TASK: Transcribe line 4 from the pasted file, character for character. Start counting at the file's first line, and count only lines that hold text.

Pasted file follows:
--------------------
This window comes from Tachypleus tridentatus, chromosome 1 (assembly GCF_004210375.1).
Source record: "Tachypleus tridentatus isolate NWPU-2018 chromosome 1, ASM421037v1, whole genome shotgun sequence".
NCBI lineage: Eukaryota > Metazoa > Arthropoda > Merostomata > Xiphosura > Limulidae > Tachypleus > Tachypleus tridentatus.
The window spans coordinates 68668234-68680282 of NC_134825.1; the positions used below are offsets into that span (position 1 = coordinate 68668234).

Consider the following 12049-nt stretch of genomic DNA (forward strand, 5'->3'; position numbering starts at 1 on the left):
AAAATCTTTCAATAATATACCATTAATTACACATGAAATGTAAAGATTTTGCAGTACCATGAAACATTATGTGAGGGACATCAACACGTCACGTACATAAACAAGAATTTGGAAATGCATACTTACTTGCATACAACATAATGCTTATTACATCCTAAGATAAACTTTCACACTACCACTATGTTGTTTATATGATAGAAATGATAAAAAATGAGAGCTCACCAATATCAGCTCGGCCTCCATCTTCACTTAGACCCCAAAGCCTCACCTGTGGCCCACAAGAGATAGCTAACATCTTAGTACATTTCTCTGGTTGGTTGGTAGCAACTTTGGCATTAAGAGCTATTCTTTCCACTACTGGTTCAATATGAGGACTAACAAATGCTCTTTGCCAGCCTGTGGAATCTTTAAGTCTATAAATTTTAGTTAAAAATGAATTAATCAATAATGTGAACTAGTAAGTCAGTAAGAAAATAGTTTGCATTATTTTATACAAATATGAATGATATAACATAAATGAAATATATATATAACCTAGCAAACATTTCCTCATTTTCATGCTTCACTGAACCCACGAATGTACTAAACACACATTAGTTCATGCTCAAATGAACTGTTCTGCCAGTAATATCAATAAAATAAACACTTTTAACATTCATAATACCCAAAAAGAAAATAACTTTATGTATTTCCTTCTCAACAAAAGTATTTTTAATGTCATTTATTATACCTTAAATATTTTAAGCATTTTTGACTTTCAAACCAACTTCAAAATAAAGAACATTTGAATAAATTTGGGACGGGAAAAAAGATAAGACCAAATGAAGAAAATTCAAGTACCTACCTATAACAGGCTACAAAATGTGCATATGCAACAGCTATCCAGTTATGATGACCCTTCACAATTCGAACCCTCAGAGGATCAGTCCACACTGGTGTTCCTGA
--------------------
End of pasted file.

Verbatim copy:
The window spans coordinates 68668234-68680282 of NC_134825.1; the positions used below are offsets into that span (position 1 = coordinate 68668234).